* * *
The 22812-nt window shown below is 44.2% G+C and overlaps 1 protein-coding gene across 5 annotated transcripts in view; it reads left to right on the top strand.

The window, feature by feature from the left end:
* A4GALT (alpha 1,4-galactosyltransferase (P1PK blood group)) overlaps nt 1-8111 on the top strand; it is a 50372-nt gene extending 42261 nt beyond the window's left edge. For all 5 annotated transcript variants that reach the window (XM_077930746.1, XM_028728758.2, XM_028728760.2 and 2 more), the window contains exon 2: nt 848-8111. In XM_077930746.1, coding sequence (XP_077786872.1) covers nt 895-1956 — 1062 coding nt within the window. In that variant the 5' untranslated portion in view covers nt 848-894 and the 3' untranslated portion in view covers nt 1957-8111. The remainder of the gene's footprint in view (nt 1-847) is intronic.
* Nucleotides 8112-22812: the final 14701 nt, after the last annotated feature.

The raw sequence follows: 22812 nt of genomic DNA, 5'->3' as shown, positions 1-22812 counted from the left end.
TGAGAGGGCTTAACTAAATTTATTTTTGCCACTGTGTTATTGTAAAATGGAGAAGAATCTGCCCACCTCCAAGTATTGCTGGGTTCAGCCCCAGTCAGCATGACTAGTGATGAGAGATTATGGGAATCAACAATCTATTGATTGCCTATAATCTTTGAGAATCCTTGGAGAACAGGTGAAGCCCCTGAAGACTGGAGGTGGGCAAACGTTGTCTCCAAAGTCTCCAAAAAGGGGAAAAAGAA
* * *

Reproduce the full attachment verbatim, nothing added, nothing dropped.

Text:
The 22812-nt window shown below is 44.2% G+C and overlaps 1 protein-coding gene across 5 annotated transcripts in view; it reads left to right on the top strand.

The window, feature by feature from the left end:
* A4GALT (alpha 1,4-galactosyltransferase (P1PK blood group)) overlaps nt 1-8111 on the top strand; it is a 50372-nt gene extending 42261 nt beyond the window's left edge. For all 5 annotated transcript variants that reach the window (XM_077930746.1, XM_028728758.2, XM_028728760.2 and 2 more), the window contains exon 2: nt 848-8111. In XM_077930746.1, coding sequence (XP_077786872.1) covers nt 895-1956 — 1062 coding nt within the window. In that variant the 5' untranslated portion in view covers nt 848-894 and the 3' untranslated portion in view covers nt 1957-8111. The remainder of the gene's footprint in view (nt 1-847) is intronic.
* Nucleotides 8112-22812: the final 14701 nt, after the last annotated feature.

The raw sequence follows: 22812 nt of genomic DNA, 5'->3' as shown, positions 1-22812 counted from the left end.
TGAGAGGGCTTAACTAAATTTATTTTTGCCACTGTGTTATTGTAAAATGGAGAAGAATCTGCCCACCTCCAAGTATTGCTGGGTTCAGCCCCAGTCAGCATGACTAGTGATGAGAGATTATGGGAATCAACAATCTATTGATTGCCTATAATCTTTGAGAATCCTTGGAGAACAGGTGAAGCCCCTGAAGACTGGAGGTGGGCAAACGTTGTCTCCAAAGTCTCCAAAAAGGGGAAAAAGAA